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I'm very new to software contracting; this is my first project. I've just built a point-of-sale software system for a client, and neither of us put a lot of work into the contract. I wrote that the software was "jointly owned" with exclusive license for use given to the client. The client is using it at one store and is very pleased with it. The client is also planning to expand to numerous stores over time, and wants to use it in every store. The client also now wants full ownership of the software, with me as the exclusive developer. I am very hesitant to allow this, and I am seeking previous experience. Should I sell the IP but demand royalties for every site at which it's installed? Should I demand royalties for every sale made using the software? Should I really start talking to a lawyer?

A couple of other details: in terms of risk, it is fair to say that the client is assuming the risk, but the client is now using the software and exclaiming how great it is (and so I assume, how it is improving business). Also, the software is tailored to the client specifically, but could, with a bit of work, be repackaged and resold to other clients. Even if the client owned the IP I would certainly want to make sure that I then did have (significant) royalties on such sales.

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Such questions seem to be served best on programmers. –  Suma Mar 23 '12 at 7:32
    
@Suma: This question is old. We won't move old questions anywhere. –  BoltClock Mar 23 '12 at 22:49
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closed as off topic by Suma, BoltClock Mar 23 '12 at 22:49

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2 Answers

I'd strongly advise you do two things:

  1. See a lawyer. Figure out what contract you made; and
  2. Sit down and talk to the guy. Figure out what he wants out of exclusive ownership.

Your goal should be to find a solution that makes you both happy.

I will say that with bespoke software development, you have a few common models:

  1. Client contract developer to write something where the client assumes all the risk but owns the IP. The developer will get paid either fixed price or T&M (time and materials);
  2. Developer retains IP. This should lower the cost to the client as the assumption is the developer can sell the software elsewhere to recover costs;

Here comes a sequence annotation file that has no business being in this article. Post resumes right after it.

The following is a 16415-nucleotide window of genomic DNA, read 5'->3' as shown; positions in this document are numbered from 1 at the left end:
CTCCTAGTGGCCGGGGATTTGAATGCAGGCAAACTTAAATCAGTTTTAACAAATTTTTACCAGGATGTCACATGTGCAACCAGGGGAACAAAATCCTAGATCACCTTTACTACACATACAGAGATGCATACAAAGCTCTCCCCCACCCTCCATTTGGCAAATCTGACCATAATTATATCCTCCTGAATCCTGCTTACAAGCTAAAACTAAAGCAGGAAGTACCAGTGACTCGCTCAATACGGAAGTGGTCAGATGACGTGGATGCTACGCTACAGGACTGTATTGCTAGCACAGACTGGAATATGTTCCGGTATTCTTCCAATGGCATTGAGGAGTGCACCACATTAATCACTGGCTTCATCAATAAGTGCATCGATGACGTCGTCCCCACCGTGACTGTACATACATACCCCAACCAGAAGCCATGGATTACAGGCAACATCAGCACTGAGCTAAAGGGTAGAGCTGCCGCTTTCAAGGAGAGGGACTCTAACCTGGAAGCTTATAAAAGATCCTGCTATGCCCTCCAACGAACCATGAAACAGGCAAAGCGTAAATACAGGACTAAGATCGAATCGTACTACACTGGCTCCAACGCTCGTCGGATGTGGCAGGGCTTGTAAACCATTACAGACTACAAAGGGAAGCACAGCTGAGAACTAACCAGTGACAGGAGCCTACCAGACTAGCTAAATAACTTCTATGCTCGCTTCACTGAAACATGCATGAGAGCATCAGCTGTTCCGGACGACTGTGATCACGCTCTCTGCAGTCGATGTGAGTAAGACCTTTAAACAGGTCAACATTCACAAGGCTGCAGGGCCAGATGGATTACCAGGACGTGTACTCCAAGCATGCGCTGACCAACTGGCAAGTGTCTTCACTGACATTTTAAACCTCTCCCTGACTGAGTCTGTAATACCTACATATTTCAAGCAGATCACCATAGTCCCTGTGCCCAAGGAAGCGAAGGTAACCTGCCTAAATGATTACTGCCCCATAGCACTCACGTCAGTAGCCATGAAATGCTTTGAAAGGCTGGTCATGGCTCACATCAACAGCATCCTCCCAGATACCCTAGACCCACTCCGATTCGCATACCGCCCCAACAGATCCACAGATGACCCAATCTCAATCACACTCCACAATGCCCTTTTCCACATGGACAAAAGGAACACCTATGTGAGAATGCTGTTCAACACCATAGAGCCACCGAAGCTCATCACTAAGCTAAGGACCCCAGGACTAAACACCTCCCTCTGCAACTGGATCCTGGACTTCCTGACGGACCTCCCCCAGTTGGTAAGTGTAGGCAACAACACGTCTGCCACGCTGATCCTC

3. Developer creates something on his own and then sees whether he can sell it. This is generally only done when you anticipate being able to sell a lot of software. Hopefully this will be cheaper again to the client even though the developer has assumed far more risk.

To put it another way:

  • The software is worth something. By definition, ownership is worth something;
  • Risk is the other big factor. Who is assuming the risk in this relationship? If you're getting paid regardless, the client is;
  • What potential market is there for this software? The bigger the market, the more the software is worth;
  • The more you get paid upfront, the less risk you are assuming.

I've read about people who will develop software jointly with a client and assume joint risk, meaning the developer gets paid nothing but earns 50% of the profit. Others balance this out by taking less profit but get paid a certain amount upfront. That may be a factor of just paying bills and being comfortable with your level of risk.

You need to find something that suits you both.

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Should I really start talking to a lawyer

Unfortunately, yes.

Also, do not take legal advice from a programming forum :-)

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Seriously. You wouldn't ask lawyers for programming advice. ;) –  Instance Hunter Aug 25 '09 at 4:22
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Seriously. You shouldn't ask lawyers for programming advice. ;) –  a_m0d Aug 27 '09 at 5:10
    
But do ask a programming forum what questions to ask a lawyer. –  Ian Ringrose Sep 25 '09 at 10:59
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:-) Actually in my experience, you don'r really want to ask any questions of your lawyer, just tell them what you want to do, they will then offer you advice...IME when you start asking questions, you end up going down ratholes that you really wish you hadn't. –  Tim Jarvis Sep 25 '09 at 15:51
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